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4 Treatment Options for Urinary Tract Infections

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Urinary tract infections (UTI) in women are the most commonly treated urological condition. A study by the University of California showed that in 2000, urinary tract infections in women accounted for 6.8 million office visits, 1.3 million emergency room visits and 245,000 hospitalizations.

For comparison, urinary tract infections in men accounted for only 1.4 million office visits (with 424,000 emergency room visits and 121,000 hospitalizations), while enlarged prostate was the cause for 4.4 million office visits, kidney stones for 2 million visits and urinary incontinence in women for 1.1 million visits.

Antibiotics are the standard treatment for UTI, but antibiotic resistance is a growing problem. Here are some treatment options:

1) No Treatment. In a British study of uncomplicated urinary tract infection in women, 19 out of 35 (54 percent) in the placebo group improved within three days.

2) Lots of water. According to an article in the Mayo Clinic Proceedings, this is a reasonable treatment by itself, but not in combination with antibiotics. Drinking large amounts of fluids produces more urine to wash out the bacteria, but it also dilutes the concentration of antibiotics in the bladder. Higher concentrations of antibiotics are generally believed to be more effective, so ask your doctor about fluid intake if you get a prescription to treat the infection.

3) Antibiotics. The first-line antibiotic treatment is trimethoprim-sulfamethoxazole. Some bacteria are resistant to this drug combination, and some patients get unacceptable side effects, such as nausea and vomiting or rare serious allergic reactions. Commonly-used alternatives include ciprofloxacin, nitrofurantoin, fosfomycin, cephalexin and gatifloxacin.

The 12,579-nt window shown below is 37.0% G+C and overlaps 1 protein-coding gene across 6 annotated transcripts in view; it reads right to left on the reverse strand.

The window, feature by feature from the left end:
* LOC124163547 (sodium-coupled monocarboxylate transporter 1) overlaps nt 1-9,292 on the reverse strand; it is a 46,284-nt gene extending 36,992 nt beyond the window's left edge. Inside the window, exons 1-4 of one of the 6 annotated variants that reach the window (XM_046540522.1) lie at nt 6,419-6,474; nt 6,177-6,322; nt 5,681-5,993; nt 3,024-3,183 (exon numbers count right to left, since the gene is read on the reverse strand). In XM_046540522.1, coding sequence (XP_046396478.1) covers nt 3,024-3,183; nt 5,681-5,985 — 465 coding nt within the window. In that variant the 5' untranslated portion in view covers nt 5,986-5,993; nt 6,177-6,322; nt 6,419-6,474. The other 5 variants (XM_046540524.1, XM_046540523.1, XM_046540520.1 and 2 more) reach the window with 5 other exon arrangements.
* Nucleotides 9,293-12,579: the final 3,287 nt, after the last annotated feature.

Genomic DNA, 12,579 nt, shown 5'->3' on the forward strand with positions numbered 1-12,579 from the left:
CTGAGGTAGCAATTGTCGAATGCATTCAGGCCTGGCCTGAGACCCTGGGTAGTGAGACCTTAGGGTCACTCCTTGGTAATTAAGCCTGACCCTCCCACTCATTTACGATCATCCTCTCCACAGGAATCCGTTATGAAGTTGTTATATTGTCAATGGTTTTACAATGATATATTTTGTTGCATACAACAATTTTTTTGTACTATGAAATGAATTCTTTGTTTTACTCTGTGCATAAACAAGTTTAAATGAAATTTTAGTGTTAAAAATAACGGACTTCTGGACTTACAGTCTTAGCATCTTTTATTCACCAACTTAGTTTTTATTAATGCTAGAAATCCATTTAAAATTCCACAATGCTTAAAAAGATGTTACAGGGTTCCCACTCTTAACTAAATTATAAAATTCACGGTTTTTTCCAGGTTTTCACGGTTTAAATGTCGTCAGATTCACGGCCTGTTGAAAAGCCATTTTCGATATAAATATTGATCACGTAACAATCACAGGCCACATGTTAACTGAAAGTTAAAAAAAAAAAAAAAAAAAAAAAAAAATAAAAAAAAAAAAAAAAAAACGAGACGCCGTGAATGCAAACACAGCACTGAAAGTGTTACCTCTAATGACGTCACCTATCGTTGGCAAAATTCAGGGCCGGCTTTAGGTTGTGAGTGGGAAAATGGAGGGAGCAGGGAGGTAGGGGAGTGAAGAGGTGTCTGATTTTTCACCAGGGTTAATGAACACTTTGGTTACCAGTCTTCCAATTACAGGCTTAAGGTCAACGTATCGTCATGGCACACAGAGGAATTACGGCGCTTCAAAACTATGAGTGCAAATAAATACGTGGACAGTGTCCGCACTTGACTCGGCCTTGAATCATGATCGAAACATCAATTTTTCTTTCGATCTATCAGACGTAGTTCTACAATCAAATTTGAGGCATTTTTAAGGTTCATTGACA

4) Natural products. For non-prescription options, see https://www.empowher.com/news/herarticle/2009/08/03/top-10-dietary-products-urinary-tract-health
. If you have recurring UTI, you may want to focus on preventive options, including cranberry and blueberry products.

Up to 96 percent of urinary tract infections caused by common bacteria, such as Escherichia coli, can be cured with standard antibiotic therapy, often in less than a week. For resistant bacteria, vancomycin is an option. Keep an eye on this Web site for updates on resistant bacteria.

Litwin MS et al., “Urologic diseases in America Project: analytical methods and principal findings”, Journal of Urology 2005 Mar;173(3):933-7.

Miller LG and Tang AW, “Treatment of uncomplicated urinary tract infections in an era of increasing antimicrobial resistance”, May Clin Proc. August 2004;79(8):1048-1054.

Christiaens TC et al., “Randomised controlled trial of nitrofurantoin versus placebo in the treatment of uncomplicated urinary tract infection in adult women”, Br J Gen Pract. 2002 Sep;52(482):729-34.

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We value and respect our HERWriters' experiences, but everyone is different. Many of our writers are speaking from personal experience, and what's worked for them may not work for you. Their articles are not a substitute for medical advice, although we hope you can gain knowledge from their insight.